Newswise—New York, May 31, 2022 – A new 23 countries study by a multidisciplinary team of researchers from the journal Vaccinepublished by Elsevier, sheds light on factors contributing to COVID-19 vaccine hesitancy among healthcare providers.
To assess associations between self-reported vaccine hesitancy and a number of sociodemographic and COVID-19 vaccine perception factors, CUNY Graduate School of Public Health and Health Policy (CUNY SPH) Principal Investigator Jeffrey Lazarus, PhD , Dean Ayman El-Mohandes, MBBCh, MD, MPH, FAAP, and colleagues from Dalhousie University School of Health Administration, Halifax, Canada and Barcelona Institute for Global Health, Barcelona, Spain, have developed a cross-sectional survey on perceptions of risk, efficacy, safety and confidence and current uptake of the COVID-19 vaccine.
The survey was administered to 23,000 adults in Brazil, Canada, China, Ecuador, France, Germany, Ghana, India, Italy, Kenya, Mexico, Nigeria, Peru, Poland, Russia, Singapore, South Africa, South Korea, Spain, Sweden, Turkey, UK and US in June 2021. Of those surveyed, 3,295 identified themselves as service providers. health care, such as doctors, nurses and community health workers.
Responses revealed that while most healthcare providers received one or more doses of a COVID-19 vaccine, a substantial minority reported hesitation. Four hundred ninety-four (15.0%) of participants said they would be reluctant to accept a COVID-19 vaccine, and 132 (4.0%) of them said they would refuse it outright.
Of the health care providers surveyed, physicians were the least hesitant. Vaccine hesitancy was more likely to occur among people with income below the median income and, to a lesser extent, younger people. Safety and risk concerns and lack of confidence in the equitable distribution of vaccines were strongly associated with hesitancy, less so than concerns about the effectiveness of COVID-19 vaccines.
Previous studies aimed to gauge the potential acceptance of a COVID-19 vaccine among healthcare providers, but few have been published since vaccines became widely available.
“These findings are troubling,” says Dean El-Mohandes. “Since healthcare worker hesitancy can negatively influence community perceptions, particularly among patients and family members, and may contribute to their refusal or delayed uptake of the COVID-19 vaccine. “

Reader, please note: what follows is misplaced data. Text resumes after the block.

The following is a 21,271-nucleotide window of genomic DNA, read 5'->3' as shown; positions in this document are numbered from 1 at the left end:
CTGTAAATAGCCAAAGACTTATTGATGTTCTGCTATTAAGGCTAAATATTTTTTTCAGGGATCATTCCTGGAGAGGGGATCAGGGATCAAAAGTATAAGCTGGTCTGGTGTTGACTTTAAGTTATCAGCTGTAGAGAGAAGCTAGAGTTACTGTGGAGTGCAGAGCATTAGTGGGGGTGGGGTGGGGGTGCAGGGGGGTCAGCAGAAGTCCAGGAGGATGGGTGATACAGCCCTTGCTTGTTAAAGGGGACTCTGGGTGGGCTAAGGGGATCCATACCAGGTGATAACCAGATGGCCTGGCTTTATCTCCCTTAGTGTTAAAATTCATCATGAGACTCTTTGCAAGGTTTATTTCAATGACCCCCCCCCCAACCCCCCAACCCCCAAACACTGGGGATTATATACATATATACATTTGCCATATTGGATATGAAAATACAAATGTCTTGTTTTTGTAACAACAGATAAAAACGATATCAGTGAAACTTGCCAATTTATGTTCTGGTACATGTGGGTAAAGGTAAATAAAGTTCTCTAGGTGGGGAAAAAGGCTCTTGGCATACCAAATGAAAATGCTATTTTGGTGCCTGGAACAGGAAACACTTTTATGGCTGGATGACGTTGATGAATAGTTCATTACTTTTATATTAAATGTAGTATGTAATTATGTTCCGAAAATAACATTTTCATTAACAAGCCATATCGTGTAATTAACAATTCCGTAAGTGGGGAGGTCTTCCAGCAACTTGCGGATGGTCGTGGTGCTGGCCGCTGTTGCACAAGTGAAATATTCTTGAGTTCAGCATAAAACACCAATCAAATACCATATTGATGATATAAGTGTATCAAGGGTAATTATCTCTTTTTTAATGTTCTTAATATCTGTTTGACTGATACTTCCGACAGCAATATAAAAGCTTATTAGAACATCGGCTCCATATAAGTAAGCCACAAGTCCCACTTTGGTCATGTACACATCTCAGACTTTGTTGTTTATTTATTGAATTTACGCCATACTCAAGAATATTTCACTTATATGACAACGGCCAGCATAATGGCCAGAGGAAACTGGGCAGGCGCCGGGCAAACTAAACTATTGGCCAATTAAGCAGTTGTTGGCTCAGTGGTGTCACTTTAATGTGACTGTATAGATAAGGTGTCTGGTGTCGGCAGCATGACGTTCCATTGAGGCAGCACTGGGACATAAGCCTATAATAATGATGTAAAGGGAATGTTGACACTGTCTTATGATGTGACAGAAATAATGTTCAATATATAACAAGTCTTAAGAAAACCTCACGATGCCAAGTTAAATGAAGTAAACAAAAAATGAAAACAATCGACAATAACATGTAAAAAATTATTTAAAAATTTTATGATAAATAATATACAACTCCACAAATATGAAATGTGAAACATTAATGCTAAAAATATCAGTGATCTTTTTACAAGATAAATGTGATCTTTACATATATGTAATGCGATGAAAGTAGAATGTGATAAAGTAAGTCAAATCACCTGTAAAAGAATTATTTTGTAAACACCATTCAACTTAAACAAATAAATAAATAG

“Vaccine hesitancy can hamper the potential success of global vaccination campaigns and, therefore, our ability to control the COVID-19 pandemic,” says Dr. Lazarus. “Trainings and campaigns that reinforce vaccine safety, the dissemination of scientific data underpinning vaccine development, and clear, consistent and comprehensive information and commitment supporting the equitable distribution of vaccines are all potentially useful strategies to encourage hesitant healthcare professionals to get vaccinated. »
Notes for Editors
This article is “Factors Affecting COVID-19 Vaccination Hesitancy Among Health Care Providers in 23 Countries” by Jeanna Parsons Leigh, Stephana J. Moss, Trenton M. White, Camila A. Picchio, Kenneth H. Rabin, Scott C. Ratzan, Katarzyna Wyka, Ayman El-Mohandes, Jeffrey V. Lazare (https://doi.org/10.1016/j.vaccine.2022.04.097). It appears as an article in the press in the newspaper Vaccinepublished by Elsevier.
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The CUNY Graduate School of Public Health and Health Policy (CUNY SPH) is committed to promoting and sustaining healthier populations in New York City and around the world through excellence in education, research, and service in public health and advocating for healthy policies and practices to advance social justice and improve health outcomes for all. sph.cuny.edu
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